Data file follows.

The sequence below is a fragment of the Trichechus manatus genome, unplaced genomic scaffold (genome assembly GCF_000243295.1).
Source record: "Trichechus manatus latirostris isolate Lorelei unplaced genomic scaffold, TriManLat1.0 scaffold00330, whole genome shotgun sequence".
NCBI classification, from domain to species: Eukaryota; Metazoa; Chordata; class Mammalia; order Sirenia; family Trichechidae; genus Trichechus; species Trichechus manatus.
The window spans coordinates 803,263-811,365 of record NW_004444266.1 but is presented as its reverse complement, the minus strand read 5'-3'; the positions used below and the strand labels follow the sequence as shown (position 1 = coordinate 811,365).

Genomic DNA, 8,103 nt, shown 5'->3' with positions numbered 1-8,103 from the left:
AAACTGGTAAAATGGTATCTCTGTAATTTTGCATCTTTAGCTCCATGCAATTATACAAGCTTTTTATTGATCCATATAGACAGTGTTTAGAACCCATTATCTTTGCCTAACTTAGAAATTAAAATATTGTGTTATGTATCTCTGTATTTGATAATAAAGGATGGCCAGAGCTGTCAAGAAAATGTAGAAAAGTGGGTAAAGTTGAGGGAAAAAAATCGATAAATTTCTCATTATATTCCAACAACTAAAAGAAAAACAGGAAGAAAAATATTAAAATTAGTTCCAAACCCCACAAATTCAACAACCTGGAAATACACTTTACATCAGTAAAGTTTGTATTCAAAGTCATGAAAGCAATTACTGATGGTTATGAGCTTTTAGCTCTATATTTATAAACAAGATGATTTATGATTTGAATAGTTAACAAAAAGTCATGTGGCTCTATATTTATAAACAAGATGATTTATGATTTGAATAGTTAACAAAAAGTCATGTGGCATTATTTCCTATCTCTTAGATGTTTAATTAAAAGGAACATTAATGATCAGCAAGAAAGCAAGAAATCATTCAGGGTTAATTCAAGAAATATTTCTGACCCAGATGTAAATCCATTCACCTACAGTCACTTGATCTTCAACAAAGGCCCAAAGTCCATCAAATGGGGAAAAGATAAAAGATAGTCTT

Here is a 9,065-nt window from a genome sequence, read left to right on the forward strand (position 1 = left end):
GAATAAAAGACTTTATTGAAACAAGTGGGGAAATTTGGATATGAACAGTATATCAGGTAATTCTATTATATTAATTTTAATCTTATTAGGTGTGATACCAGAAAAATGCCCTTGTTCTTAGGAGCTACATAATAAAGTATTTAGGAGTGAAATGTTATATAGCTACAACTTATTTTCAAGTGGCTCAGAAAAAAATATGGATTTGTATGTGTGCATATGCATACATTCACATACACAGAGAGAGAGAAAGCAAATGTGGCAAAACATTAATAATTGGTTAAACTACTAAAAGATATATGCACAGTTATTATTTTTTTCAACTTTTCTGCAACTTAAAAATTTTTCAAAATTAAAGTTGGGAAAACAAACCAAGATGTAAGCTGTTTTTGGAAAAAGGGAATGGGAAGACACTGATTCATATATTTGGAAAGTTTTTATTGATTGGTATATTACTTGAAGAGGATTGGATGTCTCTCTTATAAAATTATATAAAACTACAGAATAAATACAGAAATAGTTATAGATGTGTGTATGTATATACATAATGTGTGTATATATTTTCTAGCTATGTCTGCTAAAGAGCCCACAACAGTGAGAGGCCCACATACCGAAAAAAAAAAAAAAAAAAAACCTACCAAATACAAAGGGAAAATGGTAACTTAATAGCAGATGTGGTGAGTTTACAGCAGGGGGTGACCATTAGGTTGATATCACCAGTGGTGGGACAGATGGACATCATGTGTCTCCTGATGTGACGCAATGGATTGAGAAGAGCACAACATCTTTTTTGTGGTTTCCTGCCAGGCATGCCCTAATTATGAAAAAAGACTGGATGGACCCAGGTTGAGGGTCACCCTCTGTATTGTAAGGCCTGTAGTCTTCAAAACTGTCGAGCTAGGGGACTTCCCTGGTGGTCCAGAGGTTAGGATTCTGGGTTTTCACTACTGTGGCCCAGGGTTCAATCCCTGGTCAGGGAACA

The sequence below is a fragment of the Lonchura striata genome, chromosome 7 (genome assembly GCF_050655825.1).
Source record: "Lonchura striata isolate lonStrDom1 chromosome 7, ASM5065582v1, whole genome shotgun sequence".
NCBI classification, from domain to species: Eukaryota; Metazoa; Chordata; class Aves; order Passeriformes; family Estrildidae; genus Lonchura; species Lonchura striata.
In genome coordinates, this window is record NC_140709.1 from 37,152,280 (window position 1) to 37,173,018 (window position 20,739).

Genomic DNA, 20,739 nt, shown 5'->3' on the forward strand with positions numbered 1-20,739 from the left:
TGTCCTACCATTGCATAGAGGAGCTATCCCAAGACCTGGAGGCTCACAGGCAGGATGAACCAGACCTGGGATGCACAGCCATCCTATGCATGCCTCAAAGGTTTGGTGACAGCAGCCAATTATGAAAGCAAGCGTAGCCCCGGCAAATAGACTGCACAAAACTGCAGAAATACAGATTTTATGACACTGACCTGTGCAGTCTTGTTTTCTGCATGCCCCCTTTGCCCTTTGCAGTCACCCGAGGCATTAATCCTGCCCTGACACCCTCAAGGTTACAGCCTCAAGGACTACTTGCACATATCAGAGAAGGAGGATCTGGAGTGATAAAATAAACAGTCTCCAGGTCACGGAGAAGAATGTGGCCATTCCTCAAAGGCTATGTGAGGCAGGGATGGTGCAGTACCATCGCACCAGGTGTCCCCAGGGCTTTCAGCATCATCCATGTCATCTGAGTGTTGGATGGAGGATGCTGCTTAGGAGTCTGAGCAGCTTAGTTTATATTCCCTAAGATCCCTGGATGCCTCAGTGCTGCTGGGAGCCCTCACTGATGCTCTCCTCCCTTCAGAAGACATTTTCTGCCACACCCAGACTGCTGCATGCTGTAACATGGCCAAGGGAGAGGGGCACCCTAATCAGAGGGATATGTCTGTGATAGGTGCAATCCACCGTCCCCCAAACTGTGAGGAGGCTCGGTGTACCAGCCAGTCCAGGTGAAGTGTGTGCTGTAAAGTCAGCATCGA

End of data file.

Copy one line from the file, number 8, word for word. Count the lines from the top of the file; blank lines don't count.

GAATAAAAGACTTTATTGAAACAAGTGGGGAAATTTGGATATGAACAGTATATCAGGTAATTCTATTATATTAATTTTAATCTTATTAGGTGTGATACCAGAAAAATGCCCTTGTTCTTAGGAGCTACATAATAAAGTATTTAGGAGTGAAATGTTATATAGCTACAACTTATTTTCAAGTGGCTCAGAAAAAAATATGGATTTGTATGTGTGCATATGCATACATTCACATACACAGAGAGAGAGAAAGCAAATGTGGCAAAACATTAATAATTGGTTAAACTACTAAAAGATATATGCACAGTTATTATTTTTTTCAACTTTTCTGCAACTTAAAAATTTTTCAAAATTAAAGTTGGGAAAACAAACCAAGATGTAAGCTGTTTTTGGAAAAAGGGAATGGGAAGACACTGATTCATATATTTGGAAAGTTTTTATTGATTGGTATATTACTTGAAGAGGATTGGATGTCTCTCTTATAAAATTATATAAAACTACAGAATAAATACAGAAATAGTTATAGATGTGTGTATGTATATACATAATGTGTGTATATATTTTCTAGCTATGTCTGCTAAAGAGCCCACAACAGTGAGAGGCCCACATACCGAAAAAAAAAAAAAAAAAAAACCTACCAAATACAAAGGGAAAATGGTAACTTAATAGCAGATGTGGTGAGTTTACAGCAGGGGGTGACCATTAGGTTGATATCACCAGTGGTGGGACAGATGGACATCATGTGTCTCCTGATGTGACGCAATGGATTGAGAAGAGCACAACATCTTTTTTGTGGTTTCCTGCCAGGCATGCCCTAATTATGAAAAAAGACTGGATGGACCCAGGTTGAGGGTCACCCTCTGTATTGTAAGGCCTGTAGTCTTCAAAACTGTCGAGCTAGGGGACTTCCCTGGTGGTCCAGAGGTTAGGATTCTGGGTTTTCACTACTGTGGCCCAGGGTTCAATCCCTGGTCAGGGAACA